Findings of an “Assessment of the situation of women in the criminal justice system in Vietnam” were issued in Hanoi on October 18, in a bid to ensure the gender equality effectiveness of the country’s laws.

The report, presented by the United Nations Development Programme (UNDP) in Vietnam, suggests practical interventions for the short-term as well as recommendations for long-term policy changes to improve the situation of women in the justice system.

Zhuldyz Akisheva, Country Manager of the United Nations Office on Drugs and Crime in Vietnam, underscored Vietnam’s tremendous strides in developing its legal system to strengthen gender equality.

The promulgation of the 2006 Law on Gender Equality (GE Law) illustrates the Government’s commitments in the field, along with the adopting of related policies, she said.

However, despite this legislative progress, Akisheva added that women in Vietnam still encounter many difficulties in many social issues, including the criminal justice system.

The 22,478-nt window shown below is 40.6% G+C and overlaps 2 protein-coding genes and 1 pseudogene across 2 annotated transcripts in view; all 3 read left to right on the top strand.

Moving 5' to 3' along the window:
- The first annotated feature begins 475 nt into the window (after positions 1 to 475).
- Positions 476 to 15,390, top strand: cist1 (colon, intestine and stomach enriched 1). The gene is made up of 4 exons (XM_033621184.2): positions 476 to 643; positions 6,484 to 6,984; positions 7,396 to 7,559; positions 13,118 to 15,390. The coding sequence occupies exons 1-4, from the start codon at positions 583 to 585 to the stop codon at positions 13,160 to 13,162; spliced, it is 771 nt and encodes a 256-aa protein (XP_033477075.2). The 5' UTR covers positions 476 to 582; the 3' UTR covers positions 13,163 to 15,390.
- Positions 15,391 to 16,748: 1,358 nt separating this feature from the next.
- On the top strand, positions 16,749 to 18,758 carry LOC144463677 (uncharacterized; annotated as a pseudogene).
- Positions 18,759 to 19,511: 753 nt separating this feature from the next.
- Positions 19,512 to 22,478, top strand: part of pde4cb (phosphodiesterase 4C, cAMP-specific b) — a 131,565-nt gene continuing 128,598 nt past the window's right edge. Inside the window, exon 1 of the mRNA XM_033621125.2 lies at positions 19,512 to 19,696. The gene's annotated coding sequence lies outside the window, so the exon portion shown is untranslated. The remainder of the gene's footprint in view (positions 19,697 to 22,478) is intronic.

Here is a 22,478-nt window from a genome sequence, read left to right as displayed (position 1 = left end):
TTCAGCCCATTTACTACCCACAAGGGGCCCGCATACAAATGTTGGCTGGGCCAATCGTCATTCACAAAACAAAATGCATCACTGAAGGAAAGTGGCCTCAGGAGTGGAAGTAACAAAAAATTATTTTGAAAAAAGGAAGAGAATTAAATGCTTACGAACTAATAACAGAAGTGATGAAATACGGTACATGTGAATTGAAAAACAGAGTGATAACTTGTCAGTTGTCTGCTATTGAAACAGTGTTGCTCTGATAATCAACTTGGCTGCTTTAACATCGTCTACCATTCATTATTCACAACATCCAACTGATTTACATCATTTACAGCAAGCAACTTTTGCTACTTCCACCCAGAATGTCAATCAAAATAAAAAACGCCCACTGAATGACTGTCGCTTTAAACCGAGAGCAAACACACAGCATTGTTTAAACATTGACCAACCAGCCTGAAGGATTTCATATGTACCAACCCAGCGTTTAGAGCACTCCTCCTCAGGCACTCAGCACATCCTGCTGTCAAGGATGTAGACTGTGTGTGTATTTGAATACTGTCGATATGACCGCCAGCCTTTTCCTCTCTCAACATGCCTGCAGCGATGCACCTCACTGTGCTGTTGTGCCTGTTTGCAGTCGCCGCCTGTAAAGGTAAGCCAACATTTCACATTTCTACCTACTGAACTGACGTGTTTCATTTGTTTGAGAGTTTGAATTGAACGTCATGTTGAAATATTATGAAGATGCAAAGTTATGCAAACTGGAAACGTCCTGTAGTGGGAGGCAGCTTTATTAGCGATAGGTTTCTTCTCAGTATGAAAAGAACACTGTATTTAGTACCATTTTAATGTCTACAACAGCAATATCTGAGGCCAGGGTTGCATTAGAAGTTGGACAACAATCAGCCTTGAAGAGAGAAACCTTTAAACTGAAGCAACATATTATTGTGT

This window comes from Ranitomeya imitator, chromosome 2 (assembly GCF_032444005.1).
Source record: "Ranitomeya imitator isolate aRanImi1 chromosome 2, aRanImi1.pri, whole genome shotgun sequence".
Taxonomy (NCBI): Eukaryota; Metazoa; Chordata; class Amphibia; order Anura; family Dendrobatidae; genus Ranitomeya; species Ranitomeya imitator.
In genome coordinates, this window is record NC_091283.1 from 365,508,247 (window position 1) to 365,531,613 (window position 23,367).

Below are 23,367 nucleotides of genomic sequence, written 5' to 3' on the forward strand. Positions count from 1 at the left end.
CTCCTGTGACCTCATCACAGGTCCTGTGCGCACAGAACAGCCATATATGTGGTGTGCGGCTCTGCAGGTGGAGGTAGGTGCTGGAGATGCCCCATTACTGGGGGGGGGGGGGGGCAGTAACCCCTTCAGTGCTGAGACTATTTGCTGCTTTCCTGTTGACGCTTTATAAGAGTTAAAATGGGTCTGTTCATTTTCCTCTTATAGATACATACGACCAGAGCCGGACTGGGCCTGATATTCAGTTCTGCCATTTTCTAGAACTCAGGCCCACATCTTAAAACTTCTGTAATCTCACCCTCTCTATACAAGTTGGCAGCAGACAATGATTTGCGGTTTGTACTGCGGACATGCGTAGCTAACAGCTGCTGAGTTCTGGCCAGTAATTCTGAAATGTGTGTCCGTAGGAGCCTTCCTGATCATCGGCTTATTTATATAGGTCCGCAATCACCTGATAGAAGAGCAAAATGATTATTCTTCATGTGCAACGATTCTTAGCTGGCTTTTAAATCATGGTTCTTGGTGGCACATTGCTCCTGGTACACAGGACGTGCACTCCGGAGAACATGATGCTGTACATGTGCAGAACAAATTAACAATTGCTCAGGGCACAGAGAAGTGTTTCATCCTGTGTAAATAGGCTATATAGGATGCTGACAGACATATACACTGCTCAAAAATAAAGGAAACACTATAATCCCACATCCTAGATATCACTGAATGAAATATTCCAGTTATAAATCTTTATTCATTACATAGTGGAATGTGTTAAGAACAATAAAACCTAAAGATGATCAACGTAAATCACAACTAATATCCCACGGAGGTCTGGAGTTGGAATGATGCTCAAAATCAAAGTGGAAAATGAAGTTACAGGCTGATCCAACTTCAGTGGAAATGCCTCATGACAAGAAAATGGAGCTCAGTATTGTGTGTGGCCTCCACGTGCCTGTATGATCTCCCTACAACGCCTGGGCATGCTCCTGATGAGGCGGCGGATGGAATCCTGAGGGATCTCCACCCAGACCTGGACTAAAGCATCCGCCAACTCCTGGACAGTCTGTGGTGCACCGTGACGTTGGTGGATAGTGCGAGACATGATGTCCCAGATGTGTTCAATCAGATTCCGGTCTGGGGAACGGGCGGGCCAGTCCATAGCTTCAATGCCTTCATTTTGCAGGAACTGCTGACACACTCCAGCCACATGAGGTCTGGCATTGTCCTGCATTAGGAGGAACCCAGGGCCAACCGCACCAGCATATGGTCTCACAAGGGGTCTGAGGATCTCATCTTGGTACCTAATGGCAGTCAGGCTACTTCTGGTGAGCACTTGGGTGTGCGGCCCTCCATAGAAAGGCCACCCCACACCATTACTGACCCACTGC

The report started in November 2012 with the participation of both international and national experts from UNODC, the United Nations Entity for Gender Equality and the Empowerment of Women (UN Women) and the United Nations Population Fund (UNFPA).

The assessment helps make clear the realities that women face when dealing with the justice system, and identifies obstacles and challenges that affect their access to justice.

No matter who they are, victims and offenders, or professionals in the justice system, women still face gender preconception, said Akisheva.

The report focuses on three general areas including women who have experienced violence, women in conflict with the law, and women working in the criminal justice system. Each chapter provides an overview of the current situation and the normative framework, and makes strategic recommendations for policymakers in Vietnam.-VNA